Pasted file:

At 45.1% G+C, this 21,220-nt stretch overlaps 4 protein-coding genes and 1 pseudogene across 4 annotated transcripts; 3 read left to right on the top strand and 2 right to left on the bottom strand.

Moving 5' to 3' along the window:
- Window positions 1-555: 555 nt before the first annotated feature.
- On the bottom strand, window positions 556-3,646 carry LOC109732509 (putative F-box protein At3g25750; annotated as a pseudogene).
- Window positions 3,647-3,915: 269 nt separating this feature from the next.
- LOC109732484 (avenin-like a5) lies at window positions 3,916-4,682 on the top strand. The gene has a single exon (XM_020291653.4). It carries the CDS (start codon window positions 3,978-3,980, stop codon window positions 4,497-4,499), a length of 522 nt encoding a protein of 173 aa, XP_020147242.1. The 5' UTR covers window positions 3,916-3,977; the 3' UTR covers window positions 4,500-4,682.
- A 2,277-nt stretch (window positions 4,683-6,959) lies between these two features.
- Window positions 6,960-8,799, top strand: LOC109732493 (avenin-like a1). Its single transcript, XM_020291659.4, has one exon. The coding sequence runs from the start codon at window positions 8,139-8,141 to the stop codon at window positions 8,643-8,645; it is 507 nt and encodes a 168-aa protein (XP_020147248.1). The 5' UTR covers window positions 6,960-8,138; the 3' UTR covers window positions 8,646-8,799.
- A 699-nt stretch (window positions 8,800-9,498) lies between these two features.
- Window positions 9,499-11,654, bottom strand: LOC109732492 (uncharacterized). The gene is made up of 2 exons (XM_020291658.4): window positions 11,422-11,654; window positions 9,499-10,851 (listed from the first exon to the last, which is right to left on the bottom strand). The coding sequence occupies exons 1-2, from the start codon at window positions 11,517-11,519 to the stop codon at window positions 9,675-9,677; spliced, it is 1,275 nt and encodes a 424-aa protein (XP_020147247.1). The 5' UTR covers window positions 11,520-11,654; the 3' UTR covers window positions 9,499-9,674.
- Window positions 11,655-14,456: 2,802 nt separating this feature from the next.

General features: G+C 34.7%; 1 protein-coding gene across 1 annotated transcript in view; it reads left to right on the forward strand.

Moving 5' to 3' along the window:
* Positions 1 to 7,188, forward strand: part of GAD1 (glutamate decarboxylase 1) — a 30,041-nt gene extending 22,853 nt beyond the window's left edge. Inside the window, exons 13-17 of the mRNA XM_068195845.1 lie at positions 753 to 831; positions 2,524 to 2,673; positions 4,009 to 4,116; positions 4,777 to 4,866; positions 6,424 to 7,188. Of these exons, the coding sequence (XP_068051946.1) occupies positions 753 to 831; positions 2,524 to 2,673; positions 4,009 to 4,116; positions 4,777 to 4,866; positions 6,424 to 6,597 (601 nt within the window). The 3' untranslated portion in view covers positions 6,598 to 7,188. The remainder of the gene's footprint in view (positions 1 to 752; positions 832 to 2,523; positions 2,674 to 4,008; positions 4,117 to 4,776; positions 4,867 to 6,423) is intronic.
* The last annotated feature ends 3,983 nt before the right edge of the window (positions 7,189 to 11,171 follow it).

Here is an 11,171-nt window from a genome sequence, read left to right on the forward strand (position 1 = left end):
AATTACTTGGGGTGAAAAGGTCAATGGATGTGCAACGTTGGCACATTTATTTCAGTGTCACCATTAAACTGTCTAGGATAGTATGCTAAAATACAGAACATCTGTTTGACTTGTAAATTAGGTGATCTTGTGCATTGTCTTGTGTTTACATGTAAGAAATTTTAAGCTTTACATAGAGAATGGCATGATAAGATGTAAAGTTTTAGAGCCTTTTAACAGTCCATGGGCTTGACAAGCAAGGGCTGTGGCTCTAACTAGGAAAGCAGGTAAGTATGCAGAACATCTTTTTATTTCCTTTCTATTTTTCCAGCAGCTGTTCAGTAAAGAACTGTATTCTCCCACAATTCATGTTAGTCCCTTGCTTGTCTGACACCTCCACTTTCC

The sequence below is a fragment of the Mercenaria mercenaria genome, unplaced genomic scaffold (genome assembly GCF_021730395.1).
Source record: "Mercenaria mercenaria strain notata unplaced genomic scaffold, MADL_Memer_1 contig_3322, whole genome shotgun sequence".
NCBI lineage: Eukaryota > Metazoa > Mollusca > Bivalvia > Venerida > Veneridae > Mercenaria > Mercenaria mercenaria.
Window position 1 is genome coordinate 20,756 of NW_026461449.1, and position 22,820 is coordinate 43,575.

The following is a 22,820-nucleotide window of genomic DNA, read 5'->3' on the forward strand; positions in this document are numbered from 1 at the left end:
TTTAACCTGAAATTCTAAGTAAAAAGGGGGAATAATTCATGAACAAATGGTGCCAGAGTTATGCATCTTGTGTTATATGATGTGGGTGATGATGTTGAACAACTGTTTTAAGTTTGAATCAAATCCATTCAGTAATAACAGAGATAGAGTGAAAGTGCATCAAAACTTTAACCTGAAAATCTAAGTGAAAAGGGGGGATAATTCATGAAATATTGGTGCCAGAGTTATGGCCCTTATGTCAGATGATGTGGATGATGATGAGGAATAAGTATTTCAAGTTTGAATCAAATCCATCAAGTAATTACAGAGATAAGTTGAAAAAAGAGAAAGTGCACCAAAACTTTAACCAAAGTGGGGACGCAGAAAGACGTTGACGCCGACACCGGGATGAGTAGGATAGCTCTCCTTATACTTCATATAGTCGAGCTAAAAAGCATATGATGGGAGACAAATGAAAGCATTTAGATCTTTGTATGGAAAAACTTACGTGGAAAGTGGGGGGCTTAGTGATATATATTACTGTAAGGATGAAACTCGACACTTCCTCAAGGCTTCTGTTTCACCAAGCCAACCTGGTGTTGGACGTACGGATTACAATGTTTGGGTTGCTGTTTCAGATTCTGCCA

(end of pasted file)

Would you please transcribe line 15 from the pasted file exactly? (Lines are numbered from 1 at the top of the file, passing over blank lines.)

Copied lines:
* The last annotated feature ends 3,983 nt before the right edge of the window (positions 7,189 to 11,171 follow it).